December 27, 2016
The voyage back across the Drake Passage was significantly rougher than our previous trip, but it was still on the milder side according to those in the know on the ship. Apparently, waves of 30 meters in height are possible during crossings, so we go extremely lucky. It was still a slower day on the ship, as many were hunkered down, apparently dealing with the rocking seas in the comfort of their cabins.
I spent the day on the bridge looking for birds I had missed during our last crossing. I scoured groups of Cape Petrels trailing the ship for the rarer Antarctic Petrel, a specialty of the region. I finally found this bird soaring in large arcs around the ship, distinguishable from the Cape Petrels by more white on the tail and wings. I also got a brief but good look at the Gray-headed Albatross, a bird that relishes the open ocean of the Drake Passage.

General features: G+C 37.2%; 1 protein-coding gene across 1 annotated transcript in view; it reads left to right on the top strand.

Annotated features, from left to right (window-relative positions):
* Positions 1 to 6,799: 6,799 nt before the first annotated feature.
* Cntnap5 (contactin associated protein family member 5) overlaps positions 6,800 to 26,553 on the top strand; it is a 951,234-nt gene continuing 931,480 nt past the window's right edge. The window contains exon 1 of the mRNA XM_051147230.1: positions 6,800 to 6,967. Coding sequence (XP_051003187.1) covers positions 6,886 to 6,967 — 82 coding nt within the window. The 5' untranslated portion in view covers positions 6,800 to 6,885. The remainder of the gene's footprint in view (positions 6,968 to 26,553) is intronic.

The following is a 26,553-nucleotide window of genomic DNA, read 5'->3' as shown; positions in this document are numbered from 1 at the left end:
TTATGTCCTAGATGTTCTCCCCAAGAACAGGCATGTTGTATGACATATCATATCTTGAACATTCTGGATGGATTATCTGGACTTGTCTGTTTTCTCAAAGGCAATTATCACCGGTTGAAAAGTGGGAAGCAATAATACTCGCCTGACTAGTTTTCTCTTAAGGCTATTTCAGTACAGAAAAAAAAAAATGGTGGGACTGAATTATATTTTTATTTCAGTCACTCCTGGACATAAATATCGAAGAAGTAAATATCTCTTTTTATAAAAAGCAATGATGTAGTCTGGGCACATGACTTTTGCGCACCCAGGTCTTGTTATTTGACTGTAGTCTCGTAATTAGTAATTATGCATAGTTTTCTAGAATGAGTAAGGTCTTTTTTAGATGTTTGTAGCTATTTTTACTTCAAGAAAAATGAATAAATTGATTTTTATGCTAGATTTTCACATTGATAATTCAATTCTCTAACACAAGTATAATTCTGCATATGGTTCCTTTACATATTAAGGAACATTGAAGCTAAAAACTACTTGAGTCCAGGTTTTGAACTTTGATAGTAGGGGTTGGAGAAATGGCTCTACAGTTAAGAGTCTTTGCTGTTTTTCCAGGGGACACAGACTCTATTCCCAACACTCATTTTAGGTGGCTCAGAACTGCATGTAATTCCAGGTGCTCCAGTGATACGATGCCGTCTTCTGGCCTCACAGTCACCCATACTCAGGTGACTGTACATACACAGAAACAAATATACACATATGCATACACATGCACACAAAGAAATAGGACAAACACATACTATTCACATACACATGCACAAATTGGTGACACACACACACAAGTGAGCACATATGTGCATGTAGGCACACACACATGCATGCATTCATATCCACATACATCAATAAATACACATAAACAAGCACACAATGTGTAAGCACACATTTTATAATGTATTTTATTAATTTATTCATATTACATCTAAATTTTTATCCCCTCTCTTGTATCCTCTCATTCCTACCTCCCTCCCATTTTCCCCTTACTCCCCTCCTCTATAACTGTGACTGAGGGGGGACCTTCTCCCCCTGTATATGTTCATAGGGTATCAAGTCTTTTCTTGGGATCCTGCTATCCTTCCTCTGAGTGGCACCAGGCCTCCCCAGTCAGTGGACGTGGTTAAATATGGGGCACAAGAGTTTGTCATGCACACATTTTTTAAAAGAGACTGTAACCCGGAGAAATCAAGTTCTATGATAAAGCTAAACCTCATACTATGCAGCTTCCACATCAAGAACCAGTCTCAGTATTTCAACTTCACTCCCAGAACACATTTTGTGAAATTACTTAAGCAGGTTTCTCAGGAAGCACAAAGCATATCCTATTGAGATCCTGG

I spent a great deal of time later that morning on the stern of the ship attempting to distinguish between the different species of prion that were darting in and out of the ship’s wake. It was much too hard to define these species through the binoculars, so I resorted to taking photos of as many as possible and carefully analyze field marks on these photos afterwards. By blowing up the photos on the computer later in the day, I was able to confirm that I had seen two species of prion – the Antarctic Prion and the Slender-billed Prion.
I have used the remainder of the day to catch up on rest. The past seven days have been packed to the brim, and I am absolutely spent. The rocking of the ship is almost like a cradle, and sleep is coming very easily.
Grosvenor Teacher Fellow
National Geographic Society